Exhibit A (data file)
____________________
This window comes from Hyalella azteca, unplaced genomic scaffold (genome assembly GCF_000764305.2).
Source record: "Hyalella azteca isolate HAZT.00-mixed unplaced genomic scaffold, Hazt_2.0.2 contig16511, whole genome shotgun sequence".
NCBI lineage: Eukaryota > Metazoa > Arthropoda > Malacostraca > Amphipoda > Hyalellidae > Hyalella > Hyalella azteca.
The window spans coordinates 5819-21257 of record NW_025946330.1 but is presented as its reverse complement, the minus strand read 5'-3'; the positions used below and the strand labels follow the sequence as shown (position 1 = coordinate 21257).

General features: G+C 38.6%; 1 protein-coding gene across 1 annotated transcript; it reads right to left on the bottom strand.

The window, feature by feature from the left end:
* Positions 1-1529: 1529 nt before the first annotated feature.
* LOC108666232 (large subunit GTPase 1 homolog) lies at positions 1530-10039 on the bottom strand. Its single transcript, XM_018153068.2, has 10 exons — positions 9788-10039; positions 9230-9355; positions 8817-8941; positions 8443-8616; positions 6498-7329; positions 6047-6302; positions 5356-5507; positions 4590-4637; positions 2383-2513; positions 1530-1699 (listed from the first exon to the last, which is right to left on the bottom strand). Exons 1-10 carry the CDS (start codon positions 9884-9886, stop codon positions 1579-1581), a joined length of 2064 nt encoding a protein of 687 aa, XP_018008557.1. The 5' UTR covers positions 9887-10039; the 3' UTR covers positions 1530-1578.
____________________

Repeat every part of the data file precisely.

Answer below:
This window comes from Hyalella azteca, unplaced genomic scaffold (genome assembly GCF_000764305.2).
Source record: "Hyalella azteca isolate HAZT.00-mixed unplaced genomic scaffold, Hazt_2.0.2 contig16511, whole genome shotgun sequence".
NCBI lineage: Eukaryota > Metazoa > Arthropoda > Malacostraca > Amphipoda > Hyalellidae > Hyalella > Hyalella azteca.
The window spans coordinates 5819-21257 of record NW_025946330.1 but is presented as its reverse complement, the minus strand read 5'-3'; the positions used below and the strand labels follow the sequence as shown (position 1 = coordinate 21257).

General features: G+C 38.6%; 1 protein-coding gene across 1 annotated transcript; it reads right to left on the bottom strand.

The window, feature by feature from the left end:
* Positions 1-1529: 1529 nt before the first annotated feature.
* LOC108666232 (large subunit GTPase 1 homolog) lies at positions 1530-10039 on the bottom strand. Its single transcript, XM_018153068.2, has 10 exons — positions 9788-10039; positions 9230-9355; positions 8817-8941; positions 8443-8616; positions 6498-7329; positions 6047-6302; positions 5356-5507; positions 4590-4637; positions 2383-2513; positions 1530-1699 (listed from the first exon to the last, which is right to left on the bottom strand). Exons 1-10 carry the CDS (start codon positions 9884-9886, stop codon positions 1579-1581), a joined length of 2064 nt encoding a protein of 687 aa, XP_018008557.1. The 5' UTR covers positions 9887-10039; the 3' UTR covers positions 1530-1578.